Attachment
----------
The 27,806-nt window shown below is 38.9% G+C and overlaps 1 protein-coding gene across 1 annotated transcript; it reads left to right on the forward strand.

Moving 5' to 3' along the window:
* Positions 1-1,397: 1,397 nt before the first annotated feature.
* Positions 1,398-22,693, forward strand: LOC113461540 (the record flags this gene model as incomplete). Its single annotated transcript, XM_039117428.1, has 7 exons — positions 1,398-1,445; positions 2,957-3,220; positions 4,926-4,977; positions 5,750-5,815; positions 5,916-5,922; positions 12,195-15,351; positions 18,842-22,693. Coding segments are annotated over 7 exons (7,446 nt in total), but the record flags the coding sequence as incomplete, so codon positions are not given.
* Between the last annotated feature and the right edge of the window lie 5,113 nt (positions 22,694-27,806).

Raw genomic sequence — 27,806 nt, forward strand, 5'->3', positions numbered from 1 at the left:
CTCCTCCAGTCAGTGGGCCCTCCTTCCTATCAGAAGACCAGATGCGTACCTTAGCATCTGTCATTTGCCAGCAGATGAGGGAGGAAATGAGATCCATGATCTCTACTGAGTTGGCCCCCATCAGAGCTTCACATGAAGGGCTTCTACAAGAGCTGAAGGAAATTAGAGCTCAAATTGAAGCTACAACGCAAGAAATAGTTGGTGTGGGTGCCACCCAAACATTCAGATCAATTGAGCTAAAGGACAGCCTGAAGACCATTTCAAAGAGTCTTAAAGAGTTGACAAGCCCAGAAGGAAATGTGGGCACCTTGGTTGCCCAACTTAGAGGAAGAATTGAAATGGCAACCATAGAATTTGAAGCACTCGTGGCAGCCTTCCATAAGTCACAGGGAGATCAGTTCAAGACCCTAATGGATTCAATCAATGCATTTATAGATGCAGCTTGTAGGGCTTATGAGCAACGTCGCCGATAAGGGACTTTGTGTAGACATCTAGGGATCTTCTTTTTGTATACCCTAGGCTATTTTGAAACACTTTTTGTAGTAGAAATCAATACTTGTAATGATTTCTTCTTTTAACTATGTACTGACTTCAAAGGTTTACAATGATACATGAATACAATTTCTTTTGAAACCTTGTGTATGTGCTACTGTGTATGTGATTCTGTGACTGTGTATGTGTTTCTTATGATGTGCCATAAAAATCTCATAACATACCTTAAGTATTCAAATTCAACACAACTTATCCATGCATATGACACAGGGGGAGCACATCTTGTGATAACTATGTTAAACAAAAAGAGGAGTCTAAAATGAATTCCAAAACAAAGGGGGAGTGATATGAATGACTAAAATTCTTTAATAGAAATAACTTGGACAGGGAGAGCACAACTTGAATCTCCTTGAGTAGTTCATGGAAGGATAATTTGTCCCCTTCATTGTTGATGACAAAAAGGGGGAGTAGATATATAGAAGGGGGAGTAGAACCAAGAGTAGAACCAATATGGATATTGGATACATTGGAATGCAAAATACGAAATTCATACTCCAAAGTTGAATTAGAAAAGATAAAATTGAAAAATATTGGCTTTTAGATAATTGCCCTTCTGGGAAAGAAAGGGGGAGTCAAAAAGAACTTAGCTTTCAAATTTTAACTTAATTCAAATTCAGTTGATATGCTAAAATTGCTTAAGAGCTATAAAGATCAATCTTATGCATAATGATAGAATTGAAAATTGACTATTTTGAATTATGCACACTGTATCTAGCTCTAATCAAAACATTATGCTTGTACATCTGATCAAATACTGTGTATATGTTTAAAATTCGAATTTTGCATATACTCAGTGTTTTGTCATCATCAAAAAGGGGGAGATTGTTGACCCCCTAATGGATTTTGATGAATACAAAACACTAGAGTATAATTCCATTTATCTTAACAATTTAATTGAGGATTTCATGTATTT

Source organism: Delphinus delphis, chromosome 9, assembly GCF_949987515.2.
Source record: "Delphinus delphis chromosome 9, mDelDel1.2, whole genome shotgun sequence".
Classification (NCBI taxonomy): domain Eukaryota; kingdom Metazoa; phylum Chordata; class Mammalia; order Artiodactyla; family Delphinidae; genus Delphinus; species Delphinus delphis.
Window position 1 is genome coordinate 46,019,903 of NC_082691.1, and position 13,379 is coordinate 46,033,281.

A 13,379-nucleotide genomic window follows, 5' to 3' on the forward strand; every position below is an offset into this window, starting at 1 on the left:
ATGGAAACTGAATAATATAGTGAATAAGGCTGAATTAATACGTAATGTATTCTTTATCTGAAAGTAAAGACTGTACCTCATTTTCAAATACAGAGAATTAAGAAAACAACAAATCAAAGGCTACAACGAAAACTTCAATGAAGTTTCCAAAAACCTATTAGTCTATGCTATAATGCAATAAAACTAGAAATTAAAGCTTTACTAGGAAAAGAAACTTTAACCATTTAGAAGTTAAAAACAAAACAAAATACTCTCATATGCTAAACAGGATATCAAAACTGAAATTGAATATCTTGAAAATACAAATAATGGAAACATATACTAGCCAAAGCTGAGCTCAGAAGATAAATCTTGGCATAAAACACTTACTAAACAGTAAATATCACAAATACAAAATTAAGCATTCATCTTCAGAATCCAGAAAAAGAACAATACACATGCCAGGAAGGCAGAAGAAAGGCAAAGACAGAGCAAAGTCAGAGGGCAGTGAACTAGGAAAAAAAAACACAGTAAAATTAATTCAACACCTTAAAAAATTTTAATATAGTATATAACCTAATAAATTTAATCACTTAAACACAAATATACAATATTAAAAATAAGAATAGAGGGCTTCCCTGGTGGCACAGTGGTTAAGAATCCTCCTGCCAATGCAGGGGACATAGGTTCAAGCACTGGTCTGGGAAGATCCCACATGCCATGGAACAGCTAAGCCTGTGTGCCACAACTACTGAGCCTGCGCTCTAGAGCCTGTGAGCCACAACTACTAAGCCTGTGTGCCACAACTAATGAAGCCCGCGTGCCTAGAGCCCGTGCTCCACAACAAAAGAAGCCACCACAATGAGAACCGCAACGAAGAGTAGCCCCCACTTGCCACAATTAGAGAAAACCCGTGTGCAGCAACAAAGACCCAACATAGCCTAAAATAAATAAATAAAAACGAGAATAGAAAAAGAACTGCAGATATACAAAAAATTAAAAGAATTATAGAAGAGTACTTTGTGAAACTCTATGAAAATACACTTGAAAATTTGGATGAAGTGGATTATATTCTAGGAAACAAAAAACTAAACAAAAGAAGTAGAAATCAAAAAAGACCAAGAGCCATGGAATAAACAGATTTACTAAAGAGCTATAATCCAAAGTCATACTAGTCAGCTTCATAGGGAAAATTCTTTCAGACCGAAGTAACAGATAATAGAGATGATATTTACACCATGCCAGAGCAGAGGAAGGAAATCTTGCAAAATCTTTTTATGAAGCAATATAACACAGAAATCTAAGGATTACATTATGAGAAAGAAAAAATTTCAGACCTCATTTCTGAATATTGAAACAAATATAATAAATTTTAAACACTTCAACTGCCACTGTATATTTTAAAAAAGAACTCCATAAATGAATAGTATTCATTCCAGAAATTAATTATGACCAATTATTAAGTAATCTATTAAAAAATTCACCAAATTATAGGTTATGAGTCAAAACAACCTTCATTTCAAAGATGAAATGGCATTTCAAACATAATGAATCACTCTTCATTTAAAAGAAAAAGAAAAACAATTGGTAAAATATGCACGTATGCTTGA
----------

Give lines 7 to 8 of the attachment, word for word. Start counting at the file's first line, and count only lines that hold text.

CTCCTCCAGTCAGTGGGCCCTCCTTCCTATCAGAAGACCAGATGCGTACCTTAGCATCTGTCATTTGCCAGCAGATGAGGGAGGAAATGAGATCCATGATCTCTACTGAGTTGGCCCCCATCAGAGCTTCACATGAAGGGCTTCTACAAGAGCTGAAGGAAATTAGAGCTCAAATTGAAGCTACAACGCAAGAAATAGTTGGTGTGGGTGCCACCCAAACATTCAGATCAATTGAGCTAAAGGACAGCCTGAAGACCATTTCAAAGAGTCTTAAAGAGTTGACAAGCCCAGAAGGAAATGTGGGCACCTTGGTTGCCCAACTTAGAGGAAGAATTGAAATGGCAACCATAGAATTTGAAGCACTCGTGGCAGCCTTCCATAAGTCACAGGGAGATCAGTTCAAGACCCTAATGGATTCAATCAATGCATTTATAGATGCAGCTTGTAGGGCTTATGAGCAACGTCGCCGATAAGGGACTTTGTGTAGACATCTAGGGATCTTCTTTTTGTATACCCTAGGCTATTTTGAAACACTTTTTGTAGTAGAAATCAATACTTGTAATGATTTCTTCTTTTAACTATGTACTGACTTCAAAGGTTTACAATGATACATGAATACAATTTCTTTTGAAACCTTGTGTATGTGCTACTGTGTATGTGATTCTGTGACTGTGTATGTGTTTCTTATGATGTGCCATAAAAATCTCATAACATACCTTAAGTATTCAAATTCAACACAACTTATCCATGCATATGACACAGGGGGAGCACATCTTGTGATAACTATGTTAAACAAAAAGAGGAGTCTAAAATGAATTCCAAAACAAAGGGGGAGTGATATGAATGACTAAAATTCTTTAATAGAAATAACTTGGACAGGGAGAGCACAACTTGAATCTCCTTGAGTAGTTCATGGAAGGATAATTTGTCCCCTTCATTGTTGATGACAAAAAGGGGGAGTAGATATATAGAAGGGGGAGTAGAACCAAGAGTAGAACCAATATGGATATTGGATACATTGGAATGCAAAATACGAAATTCATACTCCAAAGTTGAATTAGAAAAGATAAAATTGAAAAATATTGGCTTTTAGATAATTGCCCTTCTGGGAAAGAAAGGGGGAGTCAAAAAGAACTTAGCTTTCAAATTTTAACTTAATTCAAATTCAGTTGATATGCTAAAATTGCTTAAGAGCTATAAAGATCAATCTTATGCATAATGATAGAATTGAAAATTGACTATTTTGAATTATGCACACTGTATCTAGCTCTAATCAAAACATTATGCTTGTACATCTGATCAAATACTGTGTATATGTTTAAAATTCGAATTTTGCATATACTCAGTGTTTTGTCATCATCAAAAAGGGGGAGATTGTTGACCCCCTAATGGATTTTGATGAATACAAAACACTAGAGTATAATTCCATTTATCTTAACAATTTAATTGAGGATTTCATGTATTT

Source organism: Delphinus delphis, chromosome 9, assembly GCF_949987515.2.